Sermon for the Feast Day of St Andrew
Readings: Deuteronomy 30:11–14, Romans 10:8–18 & Matthew 4:18–22
The Apostle Andrew was a fisherman, and together with his brother Simon (who we know better as the Apostle Peter), he left his occupation and family behind in order to become a disciple of Jesus. The Greek word for disciple (mathētēs) also means a learner or pupil; in other words, someone who followed one’s teaching. When Jesus said to Andrew and Peter, “Follow me, and I will make you fish for people”, he was inviting them to follow his teaching.
The Gospel of John tells us that Andrew was originally a follower of the teaching of John the Baptist, but having heard John himself describe Jesus as the ‘Son of God’, Andrew was curious to learn more about Jesus. One day, while Andrew was following behind him, Jesus turned to Andrew and asked him what he was searching for; meaning what spiritual truth was he looking for. Andrew’s response was to ask Jesus where he was staying, which was an indirect way of asking Jesus if he could spend time with him, so that he could ask Jesus all of the questions that were no doubt on his mind since John the Baptist had told Andrew that Jesus was the Messiah they had all been waiting for. Jesus replied to Andrew’s question about where he was staying with an open invitation, telling him to, “come and see.”
So Andrew went with Jesus and stayed with him that day, and in so doing he became the first recorded disciple of Jesus. He then became the first disciple to record a conversion when he convinced his brother Peter that Jesus really was the Messiah.
The open invitation from Jesus to “come and see”, remains applicable to the world today. All are invited to come and see what his teaching has to offer. And as disciples of Jesus today, members of the worldwide church are encouraged to share the teaching of Jesus with others.
In today’s passage from the Letter to the Romans, the Apostle Paul actually quotes from our first reading this morning, from the Book of Deuteronomy, when he encourages the members of the church in Rome that, “The word is near you, on your lips and in your heart” (Rom. 10:8a). The ‘word’ he is referring to is the ‘word of faith’ that Christians proclaim, which of course is the gospel of Jesus Christ.
Just as in the passage from Deuteronomy, where Moses declared to the people of Israel that the law of God’s covenant had been given in such a way that each person could know God’s expectations and obey them, Paul is saying in Romans that the good news (or gospel) of Jesus is that God had revealed Himself to the world in and through the person of Jesus Christ, and that through the life, death and resurrection of Jesus, all people are reconciled to God if they believe in Jesus. Paul says that whoever believes this in their heart, and confesses it with their mouth is saved.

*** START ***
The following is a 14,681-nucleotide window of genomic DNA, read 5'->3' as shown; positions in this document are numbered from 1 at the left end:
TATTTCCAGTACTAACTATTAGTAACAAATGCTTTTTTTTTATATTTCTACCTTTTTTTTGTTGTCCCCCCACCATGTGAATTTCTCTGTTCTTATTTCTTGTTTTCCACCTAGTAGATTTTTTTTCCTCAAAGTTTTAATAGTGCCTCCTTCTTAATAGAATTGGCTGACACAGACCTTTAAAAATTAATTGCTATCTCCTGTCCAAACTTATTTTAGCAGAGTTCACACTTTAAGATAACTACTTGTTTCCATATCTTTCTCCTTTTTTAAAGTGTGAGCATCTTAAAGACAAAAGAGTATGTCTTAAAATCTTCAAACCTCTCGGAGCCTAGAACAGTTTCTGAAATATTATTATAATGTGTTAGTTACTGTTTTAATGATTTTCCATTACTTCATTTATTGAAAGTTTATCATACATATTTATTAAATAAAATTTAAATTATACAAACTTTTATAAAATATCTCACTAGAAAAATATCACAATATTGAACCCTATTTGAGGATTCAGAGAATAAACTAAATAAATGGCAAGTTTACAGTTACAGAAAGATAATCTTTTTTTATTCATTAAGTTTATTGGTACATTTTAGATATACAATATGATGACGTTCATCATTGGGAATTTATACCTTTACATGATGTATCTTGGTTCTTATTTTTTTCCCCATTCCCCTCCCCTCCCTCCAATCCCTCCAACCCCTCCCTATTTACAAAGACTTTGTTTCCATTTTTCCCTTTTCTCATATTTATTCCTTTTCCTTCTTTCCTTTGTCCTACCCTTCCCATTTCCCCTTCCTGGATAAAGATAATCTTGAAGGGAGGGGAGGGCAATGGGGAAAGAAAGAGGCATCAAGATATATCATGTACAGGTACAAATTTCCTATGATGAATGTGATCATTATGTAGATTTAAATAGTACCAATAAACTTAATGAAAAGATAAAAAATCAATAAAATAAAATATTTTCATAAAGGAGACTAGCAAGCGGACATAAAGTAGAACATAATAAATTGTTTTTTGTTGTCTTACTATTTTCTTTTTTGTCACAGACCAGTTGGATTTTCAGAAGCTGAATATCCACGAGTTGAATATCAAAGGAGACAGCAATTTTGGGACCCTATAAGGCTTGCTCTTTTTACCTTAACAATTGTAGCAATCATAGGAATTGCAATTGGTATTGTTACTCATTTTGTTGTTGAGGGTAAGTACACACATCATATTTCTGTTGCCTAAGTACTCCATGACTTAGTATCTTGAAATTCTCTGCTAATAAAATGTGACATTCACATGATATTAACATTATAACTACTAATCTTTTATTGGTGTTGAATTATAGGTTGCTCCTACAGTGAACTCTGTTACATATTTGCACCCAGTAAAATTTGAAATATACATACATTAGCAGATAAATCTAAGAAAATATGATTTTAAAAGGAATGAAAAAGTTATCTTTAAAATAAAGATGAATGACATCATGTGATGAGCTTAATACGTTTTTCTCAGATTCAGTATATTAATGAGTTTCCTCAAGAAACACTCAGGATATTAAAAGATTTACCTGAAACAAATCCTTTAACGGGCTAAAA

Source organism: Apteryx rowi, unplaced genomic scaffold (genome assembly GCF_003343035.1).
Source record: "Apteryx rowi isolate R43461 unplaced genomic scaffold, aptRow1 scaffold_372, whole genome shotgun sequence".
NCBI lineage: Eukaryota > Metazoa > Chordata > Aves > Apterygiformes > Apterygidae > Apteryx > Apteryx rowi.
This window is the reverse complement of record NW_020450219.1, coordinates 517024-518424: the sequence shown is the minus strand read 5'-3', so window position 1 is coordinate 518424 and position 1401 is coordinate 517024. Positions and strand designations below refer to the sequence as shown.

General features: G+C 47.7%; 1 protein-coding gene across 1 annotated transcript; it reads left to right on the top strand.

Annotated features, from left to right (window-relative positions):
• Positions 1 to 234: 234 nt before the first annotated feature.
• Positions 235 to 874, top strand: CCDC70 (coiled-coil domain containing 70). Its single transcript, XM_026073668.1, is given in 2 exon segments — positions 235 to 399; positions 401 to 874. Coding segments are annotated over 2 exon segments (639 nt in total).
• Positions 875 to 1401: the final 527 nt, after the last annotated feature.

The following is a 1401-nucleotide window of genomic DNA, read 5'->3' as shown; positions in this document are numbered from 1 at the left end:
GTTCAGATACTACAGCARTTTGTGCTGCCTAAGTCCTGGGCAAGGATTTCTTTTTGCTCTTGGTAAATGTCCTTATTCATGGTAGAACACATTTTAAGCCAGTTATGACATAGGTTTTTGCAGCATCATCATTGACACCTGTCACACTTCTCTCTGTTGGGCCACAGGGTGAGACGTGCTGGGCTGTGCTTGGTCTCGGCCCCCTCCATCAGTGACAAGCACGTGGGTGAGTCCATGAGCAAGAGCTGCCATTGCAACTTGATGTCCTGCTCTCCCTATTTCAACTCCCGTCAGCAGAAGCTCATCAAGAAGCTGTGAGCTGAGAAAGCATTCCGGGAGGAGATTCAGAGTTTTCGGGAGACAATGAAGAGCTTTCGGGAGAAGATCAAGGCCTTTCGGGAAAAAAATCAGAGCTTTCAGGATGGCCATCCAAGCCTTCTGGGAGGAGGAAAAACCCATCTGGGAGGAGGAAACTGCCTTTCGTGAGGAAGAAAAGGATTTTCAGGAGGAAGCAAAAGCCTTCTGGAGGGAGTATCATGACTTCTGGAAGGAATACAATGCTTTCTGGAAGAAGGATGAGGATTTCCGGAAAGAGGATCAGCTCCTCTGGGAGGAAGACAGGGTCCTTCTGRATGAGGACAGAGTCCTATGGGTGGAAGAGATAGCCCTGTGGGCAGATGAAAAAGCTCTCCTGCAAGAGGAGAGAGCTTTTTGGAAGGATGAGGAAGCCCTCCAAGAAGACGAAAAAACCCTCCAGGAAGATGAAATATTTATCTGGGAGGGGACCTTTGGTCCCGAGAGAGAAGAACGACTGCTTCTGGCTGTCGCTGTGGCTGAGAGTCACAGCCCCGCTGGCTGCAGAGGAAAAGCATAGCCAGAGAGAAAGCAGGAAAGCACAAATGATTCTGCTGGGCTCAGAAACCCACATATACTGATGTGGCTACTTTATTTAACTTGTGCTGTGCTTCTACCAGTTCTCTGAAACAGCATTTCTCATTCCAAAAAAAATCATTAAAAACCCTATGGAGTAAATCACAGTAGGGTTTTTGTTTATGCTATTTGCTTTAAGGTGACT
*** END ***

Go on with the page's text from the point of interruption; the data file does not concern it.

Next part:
Paul also says that, “Everyone who calls on the name of the Lord shall be saved.” But Paul then introduces the dilemma for people who haven’t heard the good news about Jesus. If they haven’t heard the good news then they can’t be expected to know about Jesus. And if they don’t know about Jesus then how can they be expected to believe in Jesus? And if they don’t believe in Jesus how can they be expected to call on his name? It all starts with hearing about Jesus, and hearing requires someone to share the good news. And how is someone expected to share the good news unless they are sent to do so. That is what the members of the church are expected to do: to share the gospel of Jesus Christ. Paul says of those people, “How beautiful are the feet of those who bring good news!”
Here Paul is quoting from the prophet Isaiah who wrote during the time of the exile of the Jewish people in Babylon, “How beautiful upon the mountains are the feet of the messenger who announces peace, who brings good news, who announces salvation, who says to Zion, “Your God reigns.” (Is. 52:7 NRSV)
So how are we to share the gospel of Jesus today? We probably all get very nervous if we think there is an expectation on us to go out and start talking to strangers about our faith. I know I certainly felt that way when I offered myself for ordained ministry. I was terrified that I would be expected to stand on street corners shouting out passages of Scripture, or that I would be required to go into pubs and to start up conversations with people about God. Thankfully that wasn’t, and still isn’t the case for me, and it’s not the case for you either.
Let’s just think for a moment of the example of the first disciple, Andrew. Who was the first person he shared the good news about Jesus with? It was his brother Peter. Perhaps that’s where we can also begin to share the good news – with our families? I imagine that most of our family members have heard the good news about Jesus at some stage before in their lives, and more than likely even attended church for a time as well, but for various reasons have drifted away from the church. Maybe it’s now time for us to gently reintroduce them to Jesus, and the possible need for Jesus in their lives. And has often been said before, maybe sometimes we can even use words!
Our actions, living out our faith, can often be more powerful than words in communicating our faith. Treating other people with respect, kindness, compassion and love, in the name of Jesus, is also a way of expressing our belief in Jesus. And as Paul says in the Letter to the Romans, once again quoting from the Book of Isaiah (28:16), “No one who believes in him will be put to shame.”